Layla Kalin, owner of the avant-garde Japanese fashion boutique Kasuri, told Chronogram last year that Lil Deb's is her favorite spot in town. "That restaurant is bomb on so many levels—the food is amazingly adventurous and bright, the staff is to die for, the interior is fun and cozy, the vibe is forward thinking and radically inclusive," Kalin says. "Dinner there is always popping, and as a mom I don't make it out often. But since they started serving lunch, I can pop in for some sustenance and happiness regularly now!"
There is already plenty of great coverage of this effortlessly cool spot (check here and here), but we wanted to get to know the proprietors a little better. So we sat down with Carla and Hannah to play a round of 20 questions.
Q&A with Carla Perez-Gallardo and Hannah Black
1. Name your major culinary influences.
Ines (Carla's grandmother), Gordon Matta Clark + Carol Gooden's Restaurant Food, Angela Dimayuga, Gerardo Gonzalez, Devonn Francis, our peers doing important work in the food world.
2. What's the best meal you've ever had?
Wood fired rotisserie chicken on the side of the road in Mitla, Oaxaca. Crispy skin, served with potatoes cooked under the drips of chicken fat, and little salsas in baggies. We were definitely licking our fingers, and totally inspired to try to recreate those flavors at home.
3. What is your go-to comfort food?
Carla: chicken soup, mac n cheese, french fries, cesear salad
Hannah: fried chicken, spicy Chinese food, dumpling soup
4. It's Sunday morning. What's for breakfast?
breakfast salad, with a perfectly poached egg (6 minutes), side of bacon. ginger coffee, fresh juice.
5. Three of your favorite local restaurants?
Hudson Curry House, Sylvia's in Woodstock, the Tavern at Rivertown Lodge.
6. What's so great about Hudson, anyway?
We love our community in Hudson—it is diverse, passionate, and socially active. People make things happen here, and really gather around to support each other and makes each other's visions a reality.
7. Where do you see yourselves in five years?
Traveling to all the places we dream of going and taking our project with us. Working more deeply at the intersection of art, food and social activism. Having a bigger space to host events and projects that are meaningful to us.
8. What's your favorite movie ever?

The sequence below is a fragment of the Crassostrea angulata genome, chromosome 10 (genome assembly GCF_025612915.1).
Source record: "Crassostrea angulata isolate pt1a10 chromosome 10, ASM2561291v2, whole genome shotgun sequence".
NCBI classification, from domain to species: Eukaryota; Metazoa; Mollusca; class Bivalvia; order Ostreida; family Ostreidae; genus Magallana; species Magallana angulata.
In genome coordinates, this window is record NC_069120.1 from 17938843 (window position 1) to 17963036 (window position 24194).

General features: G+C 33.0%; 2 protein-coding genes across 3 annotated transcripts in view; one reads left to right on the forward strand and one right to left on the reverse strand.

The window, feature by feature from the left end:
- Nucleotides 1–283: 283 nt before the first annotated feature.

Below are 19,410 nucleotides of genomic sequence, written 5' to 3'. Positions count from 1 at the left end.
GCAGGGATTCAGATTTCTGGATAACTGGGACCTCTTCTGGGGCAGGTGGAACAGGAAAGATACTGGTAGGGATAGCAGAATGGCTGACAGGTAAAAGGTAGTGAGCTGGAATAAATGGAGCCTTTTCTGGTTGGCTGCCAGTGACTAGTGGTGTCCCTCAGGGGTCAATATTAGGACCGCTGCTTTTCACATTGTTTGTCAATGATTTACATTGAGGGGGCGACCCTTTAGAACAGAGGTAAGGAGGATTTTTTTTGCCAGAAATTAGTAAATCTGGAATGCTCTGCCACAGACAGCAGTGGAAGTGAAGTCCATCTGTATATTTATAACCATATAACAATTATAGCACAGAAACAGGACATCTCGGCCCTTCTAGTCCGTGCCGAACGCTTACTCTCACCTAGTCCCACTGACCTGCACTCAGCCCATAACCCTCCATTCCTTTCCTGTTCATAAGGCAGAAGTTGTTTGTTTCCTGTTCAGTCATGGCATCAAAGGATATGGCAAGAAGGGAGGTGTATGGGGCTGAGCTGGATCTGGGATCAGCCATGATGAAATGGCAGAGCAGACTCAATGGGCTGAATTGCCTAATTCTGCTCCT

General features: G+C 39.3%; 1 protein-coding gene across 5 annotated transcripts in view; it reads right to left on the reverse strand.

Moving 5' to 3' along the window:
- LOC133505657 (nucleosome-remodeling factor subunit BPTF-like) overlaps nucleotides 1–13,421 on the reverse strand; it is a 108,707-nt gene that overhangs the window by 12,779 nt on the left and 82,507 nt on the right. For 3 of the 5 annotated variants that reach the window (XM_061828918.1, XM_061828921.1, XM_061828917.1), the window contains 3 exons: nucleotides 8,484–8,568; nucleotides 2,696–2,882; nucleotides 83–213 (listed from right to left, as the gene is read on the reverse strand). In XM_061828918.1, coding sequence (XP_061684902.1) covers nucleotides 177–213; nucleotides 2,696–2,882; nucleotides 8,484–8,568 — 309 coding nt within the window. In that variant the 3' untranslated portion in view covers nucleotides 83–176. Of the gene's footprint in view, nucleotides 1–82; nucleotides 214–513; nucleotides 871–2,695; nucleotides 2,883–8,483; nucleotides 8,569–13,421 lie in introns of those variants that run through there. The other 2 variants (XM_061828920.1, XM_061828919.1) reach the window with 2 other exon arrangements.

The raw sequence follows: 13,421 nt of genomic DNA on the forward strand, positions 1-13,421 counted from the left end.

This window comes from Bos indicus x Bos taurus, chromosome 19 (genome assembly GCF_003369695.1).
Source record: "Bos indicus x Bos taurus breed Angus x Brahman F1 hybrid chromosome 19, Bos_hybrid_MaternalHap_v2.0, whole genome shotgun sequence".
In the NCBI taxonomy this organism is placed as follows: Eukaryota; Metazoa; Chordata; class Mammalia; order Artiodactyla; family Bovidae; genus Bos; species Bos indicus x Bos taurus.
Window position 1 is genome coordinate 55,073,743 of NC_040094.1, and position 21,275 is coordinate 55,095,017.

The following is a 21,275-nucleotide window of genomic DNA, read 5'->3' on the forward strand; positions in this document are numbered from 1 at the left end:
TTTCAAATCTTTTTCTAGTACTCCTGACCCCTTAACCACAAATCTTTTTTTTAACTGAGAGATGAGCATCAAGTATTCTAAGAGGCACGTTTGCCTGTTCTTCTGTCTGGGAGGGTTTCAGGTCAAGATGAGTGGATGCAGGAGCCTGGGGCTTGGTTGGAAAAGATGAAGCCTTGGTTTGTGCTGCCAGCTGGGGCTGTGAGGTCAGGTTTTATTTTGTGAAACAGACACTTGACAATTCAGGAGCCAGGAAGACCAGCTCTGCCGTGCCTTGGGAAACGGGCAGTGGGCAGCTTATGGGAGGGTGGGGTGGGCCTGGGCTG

Tanpopo, Fried Green Tomatoes, Daisy's
9. Name three records you've been into this year.
Tierra Whack's Whack World, Colin Self's soon-to-be released album Siblings, and of course—A Star is Born Soundtrack.
10. Where do you go to clear your head?
Hiking/swimming in the Catskill Mountains
11. What's your favorite Hudson Valley town to hang in (besides Hudson)?
Catskill or Troy
12. What's your favorite food city, domestic or international?
NYC, LA, Mexico City
13. Three people (dead or alive) you would invite to your Last Supper.
Rihanna, Angela Davis, Frida Kalho
14. What would you be doing if you weren't cooking?
International DJs/hype team! Or Carla's other dream as a forensic pathologist.
15. If you were able to reincarnate as any animal, what animal would it be?
Hannah: a hawk
Carla: a lioness
16. What's your favorite dish on the menu right now?
Carla: I've really been loving the llapingacho, caldito, and the mojo chicken
Hannah: The chicken and the banana loca
17. Any good stories from Deb's?
Too many to tell, you will have to wait to read them in our memoir ;)
The current political climate, how to keep our staff and ourselves healthy, happy, and inspired, and the financial realities of running an alternative, socially- conscious business in a capitalist society.
19. What motivates you every day?
The community/family we have built! We wake up every day for them, we work for and with them, we love and build together!
20. How do you deal with an, um, "challenging" guest?
Usually we send Hannah over to sweet talk and offer them something to make their experience better because our hope is that everyone leaves happy. Right before we opened the restaurant, we read Danny Meyer's Setting the Table and really took to heart his idea of offering an intentional, warm gesture to any unhappy guest as a way to truly bridge any difference or displeasure. Of course, we've had moments of wanting to put our foots down with a rude customer—and have realized that in the hospitality industry it's also important to recognize those thresholds between customer service and customer abuse, and to be able to calmly make our boundaries clear.